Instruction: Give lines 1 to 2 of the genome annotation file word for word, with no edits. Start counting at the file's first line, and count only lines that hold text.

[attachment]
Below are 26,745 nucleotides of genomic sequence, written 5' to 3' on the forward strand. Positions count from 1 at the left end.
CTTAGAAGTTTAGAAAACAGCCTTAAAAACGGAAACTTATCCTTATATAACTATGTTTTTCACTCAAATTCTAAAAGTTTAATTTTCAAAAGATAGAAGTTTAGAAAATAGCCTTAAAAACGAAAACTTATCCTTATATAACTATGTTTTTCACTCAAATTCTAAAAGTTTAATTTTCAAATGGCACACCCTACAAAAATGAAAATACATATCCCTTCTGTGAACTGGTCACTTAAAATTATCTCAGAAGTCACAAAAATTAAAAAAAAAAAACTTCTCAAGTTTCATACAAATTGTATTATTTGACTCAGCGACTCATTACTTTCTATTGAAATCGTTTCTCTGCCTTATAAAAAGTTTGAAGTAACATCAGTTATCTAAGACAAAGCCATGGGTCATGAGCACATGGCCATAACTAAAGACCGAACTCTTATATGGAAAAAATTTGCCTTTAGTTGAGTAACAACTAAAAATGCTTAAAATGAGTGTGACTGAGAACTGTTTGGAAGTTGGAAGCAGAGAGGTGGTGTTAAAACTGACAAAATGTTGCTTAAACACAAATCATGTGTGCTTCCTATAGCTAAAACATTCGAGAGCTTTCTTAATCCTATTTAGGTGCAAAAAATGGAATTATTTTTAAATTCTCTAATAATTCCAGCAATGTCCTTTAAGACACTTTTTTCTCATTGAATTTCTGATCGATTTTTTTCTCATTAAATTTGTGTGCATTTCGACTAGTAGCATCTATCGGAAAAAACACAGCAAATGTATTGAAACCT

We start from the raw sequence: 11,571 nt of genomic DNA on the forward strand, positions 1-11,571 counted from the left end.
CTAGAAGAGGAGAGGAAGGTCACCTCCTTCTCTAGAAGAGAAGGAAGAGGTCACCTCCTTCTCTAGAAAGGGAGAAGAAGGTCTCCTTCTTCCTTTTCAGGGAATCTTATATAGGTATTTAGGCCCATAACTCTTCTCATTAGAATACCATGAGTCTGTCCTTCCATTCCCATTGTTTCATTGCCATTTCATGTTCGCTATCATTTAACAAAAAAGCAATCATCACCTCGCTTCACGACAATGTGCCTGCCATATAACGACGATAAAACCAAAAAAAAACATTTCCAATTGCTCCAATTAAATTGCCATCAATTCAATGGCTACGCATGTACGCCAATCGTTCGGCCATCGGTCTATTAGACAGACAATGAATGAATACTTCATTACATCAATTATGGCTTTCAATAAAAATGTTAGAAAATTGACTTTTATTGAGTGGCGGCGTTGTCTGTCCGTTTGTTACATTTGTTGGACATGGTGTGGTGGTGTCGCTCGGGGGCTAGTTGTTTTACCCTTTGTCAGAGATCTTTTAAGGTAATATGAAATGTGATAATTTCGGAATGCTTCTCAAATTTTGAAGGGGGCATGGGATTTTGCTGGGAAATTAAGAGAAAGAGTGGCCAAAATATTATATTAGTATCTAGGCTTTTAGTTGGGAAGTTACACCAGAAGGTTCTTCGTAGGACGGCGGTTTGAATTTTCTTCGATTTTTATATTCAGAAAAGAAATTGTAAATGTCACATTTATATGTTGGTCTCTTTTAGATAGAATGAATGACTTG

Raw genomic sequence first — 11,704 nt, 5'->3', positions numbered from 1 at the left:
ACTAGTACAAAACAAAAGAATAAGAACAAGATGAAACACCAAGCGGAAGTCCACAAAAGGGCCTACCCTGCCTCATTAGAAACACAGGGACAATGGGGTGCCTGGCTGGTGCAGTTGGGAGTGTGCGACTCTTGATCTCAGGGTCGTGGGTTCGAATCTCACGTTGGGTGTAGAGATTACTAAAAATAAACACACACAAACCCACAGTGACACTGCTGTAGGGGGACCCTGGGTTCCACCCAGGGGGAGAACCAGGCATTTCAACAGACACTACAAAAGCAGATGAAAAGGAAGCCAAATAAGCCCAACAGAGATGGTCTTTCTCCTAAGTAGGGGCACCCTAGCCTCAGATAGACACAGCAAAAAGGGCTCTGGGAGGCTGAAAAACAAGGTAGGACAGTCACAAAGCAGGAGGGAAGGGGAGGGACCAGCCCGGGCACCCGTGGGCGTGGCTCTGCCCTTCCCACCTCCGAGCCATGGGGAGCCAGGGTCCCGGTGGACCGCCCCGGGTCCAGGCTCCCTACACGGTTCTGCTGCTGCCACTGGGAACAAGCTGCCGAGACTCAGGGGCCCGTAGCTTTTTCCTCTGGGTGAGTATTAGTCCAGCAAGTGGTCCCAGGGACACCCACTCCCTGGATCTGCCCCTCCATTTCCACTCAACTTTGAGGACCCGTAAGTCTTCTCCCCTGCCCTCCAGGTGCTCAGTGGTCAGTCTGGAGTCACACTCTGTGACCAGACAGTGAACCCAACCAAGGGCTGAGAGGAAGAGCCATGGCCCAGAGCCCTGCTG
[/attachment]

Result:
Below are 26,745 nucleotides of genomic sequence, written 5' to 3' on the forward strand. Positions count from 1 at the left end.
CTTAGAAGTTTAGAAAACAGCCTTAAAAACGGAAACTTATCCTTATATAACTATGTTTTTCACTCAAATTCTAAAAGTTTAATTTTCAAAAGATAGAAGTTTAGAAAATAGCCTTAAAAACGAAAACTTATCCTTATATAACTATGTTTTTCACTCAAATTCTAAAAGTTTAATTTTCAAATGGCACACCCTACAAAAATGAAAATACATATCCCTTCTGTGAACTGGTCACTTAAAATTATCTCAGAAGTCACAAAAATTAAAAAAAAAAAACTTCTCAAGTTTCATACAAATTGTATTATTTGACTCAGCGACTCATTACTTTCTATTGAAATCGTTTCTCTGCCTTATAAAAAGTTTGAAGTAACATCAGTTATCTAAGACAAAGCCATGGGTCATGAGCACATGGCCATAACTAAAGACCGAACTCTTATATGGAAAAAATTTGCCTTTAGTTGAGTAACAACTAAAAATGCTTAAAATGAGTGTGACTGAGAACTGTTTGGAAGTTGGAAGCAGAGAGGTGGTGTTAAAACTGACAAAATGTTGCTTAAACACAAATCATGTGTGCTTCCTATAGCTAAAACATTCGAGAGCTTTCTTAATCCTATTTAGGTGCAAAAAATGGAATTATTTTTAAATTCTCTAATAATTCCAGCAATGTCCTTTAAGACACTTTTTTCTCATTGAATTTCTGATCGATTTTTTTCTCATTAAATTTGTGTGCATTTCGACTAGTAGCATCTATCGGAAAAAACACAGCAAATGTATTGAAACCT